Stephen Rickard, Director of the Washington Office of the Open Society Institute discusses the Military Commissions Act of 2006 and whether the new law authorizes or criminalizes brutal interrogations.
October 17, 2006
This piece appeared in the Washington Post on October 17th, 2006. Click here to view it on the Washington Post website, registration required.
On rare occasions, President Bush and his toughest critics agree on something. That will happen today when Bush signs the Military Commissions Act, while claiming “clear” authorization from Congress for “enhanced” CIA interrogations. Many critics claim the bill authorizes torture. Fortunately, both sides are wrong.
You can’t blame the CIA for demanding clear authorization. It reportedly was using waterboarding (a terrifying mock execution in which a prisoner is strapped to a board and convinced he is being drowned), dousing naked prisoners with water in 50-degree cold and forcing shackled prisoners to stand for 40 straight hours.
Should the CIA be worried? Yes. The United States has prosecuted every one of these techniques as a war crime. So when Congress passed the McCain amendment last fall banning cruel treatment, CIA interrogators reportedly stopped working. Vice President Cheney had sought an exemption for the CIA — but didn’t get one. The administration apparently pushed the interrogators hard to resume their tactics, saying these techniques were still legal, but the CIA refused.
It seems the agency had learned an important lesson from the infamous Justice Department “torture memo,” which claimed that to be deemed “torture” a procedure had to be capable of causing major organ failure or death. The administration repudiated the memo when it became public. The lesson? Secret, contorted legal opinions don’t provide any real protection to CIA officers.
So the CIA demanded “clarity” — from Congress. No wonder President Bush practically sprinted to the cameras to begin spinning his “compromise” with Sen. John McCain (R-Ariz.) on the Military Commissions Act. He needs to convince CIA interrogators that they now have congressional carte blanche.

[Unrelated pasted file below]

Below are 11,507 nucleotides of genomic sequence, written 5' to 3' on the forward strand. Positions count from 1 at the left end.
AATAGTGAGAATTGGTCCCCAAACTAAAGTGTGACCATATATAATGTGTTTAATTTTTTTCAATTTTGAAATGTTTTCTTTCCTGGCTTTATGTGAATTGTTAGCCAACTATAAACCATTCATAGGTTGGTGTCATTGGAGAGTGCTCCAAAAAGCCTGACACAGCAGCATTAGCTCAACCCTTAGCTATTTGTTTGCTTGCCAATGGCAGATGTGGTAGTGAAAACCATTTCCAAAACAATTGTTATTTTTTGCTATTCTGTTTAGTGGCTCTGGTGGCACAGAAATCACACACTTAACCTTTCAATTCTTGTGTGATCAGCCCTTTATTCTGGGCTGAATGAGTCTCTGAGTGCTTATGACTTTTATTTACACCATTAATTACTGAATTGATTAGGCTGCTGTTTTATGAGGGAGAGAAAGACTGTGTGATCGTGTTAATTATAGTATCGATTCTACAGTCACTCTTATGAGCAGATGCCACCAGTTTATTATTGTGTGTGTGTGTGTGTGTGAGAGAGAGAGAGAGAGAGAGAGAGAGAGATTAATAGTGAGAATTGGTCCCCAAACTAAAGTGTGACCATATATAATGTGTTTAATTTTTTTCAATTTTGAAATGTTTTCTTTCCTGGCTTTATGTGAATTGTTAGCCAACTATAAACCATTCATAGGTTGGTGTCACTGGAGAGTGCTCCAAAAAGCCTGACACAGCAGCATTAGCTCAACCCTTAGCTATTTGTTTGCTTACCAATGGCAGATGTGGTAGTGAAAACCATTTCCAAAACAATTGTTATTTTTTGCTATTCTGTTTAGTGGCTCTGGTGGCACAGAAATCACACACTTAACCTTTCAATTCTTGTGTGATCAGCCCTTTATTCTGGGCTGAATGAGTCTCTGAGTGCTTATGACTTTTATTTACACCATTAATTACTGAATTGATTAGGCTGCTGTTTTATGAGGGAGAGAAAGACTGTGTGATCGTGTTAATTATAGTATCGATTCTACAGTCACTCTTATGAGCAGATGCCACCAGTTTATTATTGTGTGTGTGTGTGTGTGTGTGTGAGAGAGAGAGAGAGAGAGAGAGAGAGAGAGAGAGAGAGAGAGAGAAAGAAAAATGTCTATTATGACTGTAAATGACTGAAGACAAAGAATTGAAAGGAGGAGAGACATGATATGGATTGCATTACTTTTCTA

They don’t. In fact, if they yield to White House pressure to renew brutal interrogations, they will be at greater risk than they were last fall.
The bill’s language on torture is far from perfect, and it has many other objectionable provisions. It should have been rejected. But on its face it criminalizes cruel treatment. An interrogator can go to prison if a court finds that the techniques used caused “serious” mental or physical “suffering,” which need not be “prolonged.” According to Sen. Lindsey Graham (R-S.C.), the administration agrees that this rules out waterboarding.
As for hypothermia, prolonged sleep deprivation and stress positions, does the CIA really want to put that question to a jury? Legions of highly qualified experts would line up to testify that these techniques cause severe, prolonged suffering. The CIA knows this. It funded some of the seminal studies on the subject.
As for Congress, administration supporters made general claims about the importance of continuing “the program” and its legality. But Graham said specifically that the bill “reined in the [CIA] program.” McCain said it can be interpreted to mean that “extreme deprivation — sleep deprivation, hypothermia and others — would be not allowed.” Sen. John Warner (R-Va.) said that such abusive techniques are “clearly prohibited by the bill.”
“Reined in,” “not allowed,” “clearly prohibited” — that’s from the bill’s Republican sponsors in the Senate. The House was no more supportive. The chairman of the Armed Services Committee, Rep. Duncan Hunter (R-Calif.), said it is “absolutely false” to claim that the bill authorizes the “enhanced” techniques. Another senior House Republican, Rep. Christopher Shays of Connecticut, said that “any reasonable person” would conclude that the CIA’s techniques “clearly cause ‘serious mental and physical suffering.’ ” That’s congressional approval?
Another inconvenient fact for the White House: The bill emphatically reaffirmed the McCain amendment — the law that led the CIA to demand clear authorization in the first place.
The Bush administration has been pushing the idea that the McCain amendment is infinitely elastic, banning only what “shocks the conscience” — that no technique is prohibited if interrogators need the information badly enough. Under this preposterous theory, Japanese Americans could have been tortured after Pearl Harbor if authorities thought it would reveal an imminent attack on the West Coast. It’s really “in the eye of the beholder,” said Cheney.
But if a CIA interrogator is indicted after this administration leaves office, it will not matter whether keeping a naked prisoner standing for 40 straight hours shocks Dick Cheney. It will matter whether it shocks the court.
U.S. courts know cruelty when they see it, even if the Bush Justice Department doesn’t. The Supreme Court agreed decades ago that sleep deprivation “is the most effective torture” and said that “the blood of the accused is not the only hallmark of an unconstitutional inquisition . . . the efficiency of the rack and the thumbscrew can be matched . . . by more sophisticated modes of ‘persuasion.’ ”
The administration is trying to convince CIA officers that they won’t be indicted — or at least convicted. But the CIA demanded clarity, not more ambiguity and “plausible deniability.”
At the end of the day all the president can honestly tell CIA interrogators is this: “The law has some loose language. We’ll give you another memo. Don’t worry.”
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